I wonder if there are other cases where and is abbreviated in writing as in rock 'n' roll.
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807 views

Which is right, “bananas and apples” or “apples and bananas” or both?

My English teacher just asked us to write a random sentence in English. Off the top of my head I wrote "I like to eat apples and bananas". She highlighted "apples" and said: "man, this is blatantly ...
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When should you use a semicolon *with* a conjunction?

I know the basics of a semicolon—at least I think I do. Aside from delimiting verbose lists, it separates independent clauses of a sentence. So, if you have two independent clauses in a sentence, ...
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3answers
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Past Perfect sentences with “before”

I had seen a documentary on the Whydah before we visited it in Providence. Sir Francis Drake had worked for the British Navy before he became a pirate. These two sentences seem quite awkward to ...
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10answers
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Why is the sentence “She sighed, and began whispering again” grammatically incorrect?

That's a line from a Twilight book. It's a grammar mistake pointed out by this website. She sighed, and began whispering again. I don't see anything wrong with it. Is the comma the mistake?
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6answers
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Improper use of “Whenever”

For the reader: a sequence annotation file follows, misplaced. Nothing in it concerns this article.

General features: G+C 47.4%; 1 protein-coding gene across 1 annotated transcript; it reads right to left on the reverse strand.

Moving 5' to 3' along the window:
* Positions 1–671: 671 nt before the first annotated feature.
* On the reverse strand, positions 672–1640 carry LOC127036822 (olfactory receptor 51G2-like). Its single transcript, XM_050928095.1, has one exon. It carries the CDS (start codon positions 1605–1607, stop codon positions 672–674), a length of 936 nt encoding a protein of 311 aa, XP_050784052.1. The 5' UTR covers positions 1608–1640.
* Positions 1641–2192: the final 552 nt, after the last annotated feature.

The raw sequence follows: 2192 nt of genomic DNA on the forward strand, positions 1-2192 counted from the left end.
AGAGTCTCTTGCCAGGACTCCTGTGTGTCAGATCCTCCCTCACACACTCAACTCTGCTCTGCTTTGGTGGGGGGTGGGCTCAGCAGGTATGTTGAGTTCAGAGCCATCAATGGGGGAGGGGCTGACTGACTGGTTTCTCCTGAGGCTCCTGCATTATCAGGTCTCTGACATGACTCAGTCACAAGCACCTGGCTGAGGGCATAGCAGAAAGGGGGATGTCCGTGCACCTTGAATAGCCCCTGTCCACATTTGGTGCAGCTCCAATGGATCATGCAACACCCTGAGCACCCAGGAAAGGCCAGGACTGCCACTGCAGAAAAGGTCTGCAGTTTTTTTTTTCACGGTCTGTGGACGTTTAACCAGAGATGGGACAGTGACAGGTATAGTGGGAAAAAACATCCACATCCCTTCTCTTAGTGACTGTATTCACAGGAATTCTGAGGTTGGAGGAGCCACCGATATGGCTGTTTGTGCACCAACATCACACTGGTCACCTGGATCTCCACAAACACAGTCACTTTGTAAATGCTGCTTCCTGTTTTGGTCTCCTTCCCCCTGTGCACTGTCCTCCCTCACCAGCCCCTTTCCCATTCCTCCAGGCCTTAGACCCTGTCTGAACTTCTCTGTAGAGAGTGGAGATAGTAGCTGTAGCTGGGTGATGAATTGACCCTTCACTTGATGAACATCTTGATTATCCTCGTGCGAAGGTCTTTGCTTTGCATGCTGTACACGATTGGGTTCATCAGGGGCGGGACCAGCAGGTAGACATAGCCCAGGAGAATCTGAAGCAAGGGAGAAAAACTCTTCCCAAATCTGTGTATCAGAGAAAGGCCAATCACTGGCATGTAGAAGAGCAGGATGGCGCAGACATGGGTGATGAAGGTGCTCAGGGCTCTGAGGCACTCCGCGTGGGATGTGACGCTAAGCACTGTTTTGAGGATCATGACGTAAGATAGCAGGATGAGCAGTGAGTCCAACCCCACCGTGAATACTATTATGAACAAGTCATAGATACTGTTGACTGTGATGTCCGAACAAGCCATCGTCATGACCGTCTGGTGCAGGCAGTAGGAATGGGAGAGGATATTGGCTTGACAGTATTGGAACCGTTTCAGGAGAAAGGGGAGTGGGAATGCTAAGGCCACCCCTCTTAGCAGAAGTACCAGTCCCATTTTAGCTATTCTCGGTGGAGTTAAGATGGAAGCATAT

I increasingly encounter people who misuse "whenever" when they really mean "when": Whenever I first came to St. Louis, I lived with my Aunt Judy... Bugs me to death. Obviously they are talking ...
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Start a subordinate clause with “thus”

In an academic paper I'm using thus to indicate the conclusion of an argument. Today my professor said that thus should not be used in the beginning of a subordinate clause and suggested to use whence ...
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4answers
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Is there a symbol for “and/or”?

I am wondering if there is a symbol or glyph to represent the conjunct "and/or". I doubt there is a formal, de jure symbol (i.e., found in any manual of style or dictionary), but I cannot even find ...
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6answers
3k views

“The larger of A and B” or “the larger of A or B”

I was wondering which one is more correct between "the larger of A and B" and "the larger of A or B". I use the former, but I saw in IRS instruction for Form 1040: In most cases, your federal ...
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2answers
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I am “adjective” and I am “present continuous” in one sentence

Do I need to use "I am" twice in one sentence, or it is enough to use it only in the beginning? Where does this rule come from? My example: I am fluent in three languages and I am pursuing the ...
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Referring to oneself and another person at the start of a sentence

Me and Larry had a meeting today. Larry and me had a meeting today. I and Larry had a meeting today. Larry and I had a meeting today. I know the third one is wrong (because it doesn't ...
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One or more of A, B, C, [and, or, and/or] D?

In the expression "one or more of A, B, C, [and, or, and/or] D," what is the correct conjunction? Examples of all three choices abound with apparently equivalent intended meaning.
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“Hence”, “therefore” and “so” in mathematical proofs

It seems to me that "so" is seldom used in math proofs. Instead, "hence" and "therefore" are used very often, even repeatedly appearing in several sentences in a row. So I wonder if my feeling is ...